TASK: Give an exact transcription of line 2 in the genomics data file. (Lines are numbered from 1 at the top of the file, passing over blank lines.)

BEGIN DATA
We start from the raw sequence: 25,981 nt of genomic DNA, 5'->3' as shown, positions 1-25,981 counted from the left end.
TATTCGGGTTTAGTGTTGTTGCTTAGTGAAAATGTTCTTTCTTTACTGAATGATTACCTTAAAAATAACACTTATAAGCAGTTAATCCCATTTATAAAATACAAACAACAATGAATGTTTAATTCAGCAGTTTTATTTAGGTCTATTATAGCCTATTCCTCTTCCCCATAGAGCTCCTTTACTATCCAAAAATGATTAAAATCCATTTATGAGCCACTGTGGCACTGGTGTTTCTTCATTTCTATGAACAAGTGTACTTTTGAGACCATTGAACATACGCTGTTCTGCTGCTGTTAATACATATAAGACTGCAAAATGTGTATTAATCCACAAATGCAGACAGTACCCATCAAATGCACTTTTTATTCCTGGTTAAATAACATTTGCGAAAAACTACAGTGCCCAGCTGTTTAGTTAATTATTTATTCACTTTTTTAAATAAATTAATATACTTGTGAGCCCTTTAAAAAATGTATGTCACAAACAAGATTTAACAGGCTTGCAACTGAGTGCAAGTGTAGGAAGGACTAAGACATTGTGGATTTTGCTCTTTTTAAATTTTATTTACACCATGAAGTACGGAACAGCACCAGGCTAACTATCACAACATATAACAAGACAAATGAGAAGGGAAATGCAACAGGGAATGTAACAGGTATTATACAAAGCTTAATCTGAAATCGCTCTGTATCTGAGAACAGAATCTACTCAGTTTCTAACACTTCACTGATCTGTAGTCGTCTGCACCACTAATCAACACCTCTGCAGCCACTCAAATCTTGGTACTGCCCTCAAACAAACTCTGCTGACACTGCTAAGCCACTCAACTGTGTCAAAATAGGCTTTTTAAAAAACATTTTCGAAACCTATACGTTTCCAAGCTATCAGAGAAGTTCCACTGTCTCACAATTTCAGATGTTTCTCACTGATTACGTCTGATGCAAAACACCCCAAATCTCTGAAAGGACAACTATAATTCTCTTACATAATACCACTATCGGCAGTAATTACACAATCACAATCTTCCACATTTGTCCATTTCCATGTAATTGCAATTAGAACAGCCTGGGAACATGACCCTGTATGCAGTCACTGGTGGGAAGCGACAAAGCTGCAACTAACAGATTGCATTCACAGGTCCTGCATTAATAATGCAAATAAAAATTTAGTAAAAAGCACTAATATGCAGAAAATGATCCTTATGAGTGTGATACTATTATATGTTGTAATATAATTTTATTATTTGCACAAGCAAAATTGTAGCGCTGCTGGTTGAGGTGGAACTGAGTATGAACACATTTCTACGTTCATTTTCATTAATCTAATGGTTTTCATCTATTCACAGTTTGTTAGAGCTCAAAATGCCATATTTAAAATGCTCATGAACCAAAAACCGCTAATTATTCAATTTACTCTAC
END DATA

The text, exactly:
TATTCGGGTTTAGTGTTGTTGCTTAGTGAAAATGTTCTTTCTTTACTGAATGATTACCTTAAAAATAACACTTATAAGCAGTTAATCCCATTTATAAAATACAAACAACAATGAATGTTTAATTCAGCAGTTTTATTTAGGTCTATTATAGCCTATTCCTCTTCCCCATAGAGCTCCTTTACTATCCAAAAATGATTAAAATCCATTTATGAGCCACTGTGGCACTGGTGTTTCTTCATTTCTATGAACAAGTGTACTTTTGAGACCATTGAACATACGCTGTTCTGCTGCTGTTAATACATATAAGACTGCAAAATGTGTATTAATCCACAAATGCAGACAGTACCCATCAAATGCACTTTTTATTCCTGGTTAAATAACATTTGCGAAAAACTACAGTGCCCAGCTGTTTAGTTAATTATTTATTCACTTTTTTAAATAAATTAATATACTTGTGAGCCCTTTAAAAAATGTATGTCACAAACAAGATTTAACAGGCTTGCAACTGAGTGCAAGTGTAGGAAGGACTAAGACATTGTGGATTTTGCTCTTTTTAAATTTTATTTACACCATGAAGTACGGAACAGCACCAGGCTAACTATCACAACATATAACAAGACAAATGAGAAGGGAAATGCAACAGGGAATGTAACAGGTATTATACAAAGCTTAATCTGAAATCGCTCTGTATCTGAGAACAGAATCTACTCAGTTTCTAACACTTCACTGATCTGTAGTCGTCTGCACCACTAATCAACACCTCTGCAGCCACTCAAATCTTGGTACTGCCCTCAAACAAACTCTGCTGACACTGCTAAGCCACTCAACTGTGTCAAAATAGGCTTTTTAAAAAACATTTTCGAAACCTATACGTTTCCAAGCTATCAGAGAAGTTCCACTGTCTCACAATTTCAGATGTTTCTCACTGATTACGTCTGATGCAAAACACCCCAAATCTCTGAAAGGACAACTATAATTCTCTTACATAATACCACTATCGGCAGTAATTACACAATCACAATCTTCCACATTTGTCCATTTCCATGTAATTGCAATTAGAACAGCCTGGGAACATGACCCTGTATGCAGTCACTGGTGGGAAGCGACAAAGCTGCAACTAACAGATTGCATTCACAGGTCCTGCATTAATAATGCAAATAAAAATTTAGTAAAAAGCACTAATATGCAGAAAATGATCCTTATGAGTGTGATACTATTATATGTTGTAATATAATTTTATTATTTGCACAAGCAAAATTGTAGCGCTGCTGGTTGAGGTGGAACTGAGTATGAACACATTTCTACGTTCATTTTCATTAATCTAATGGTTTTCATCTATTCACAGTTTGTTAGAGCTCAAAATGCCATATTTAAAATGCTCATGAACCAAAAACCGCTAATTATTCAATTTACTCTAC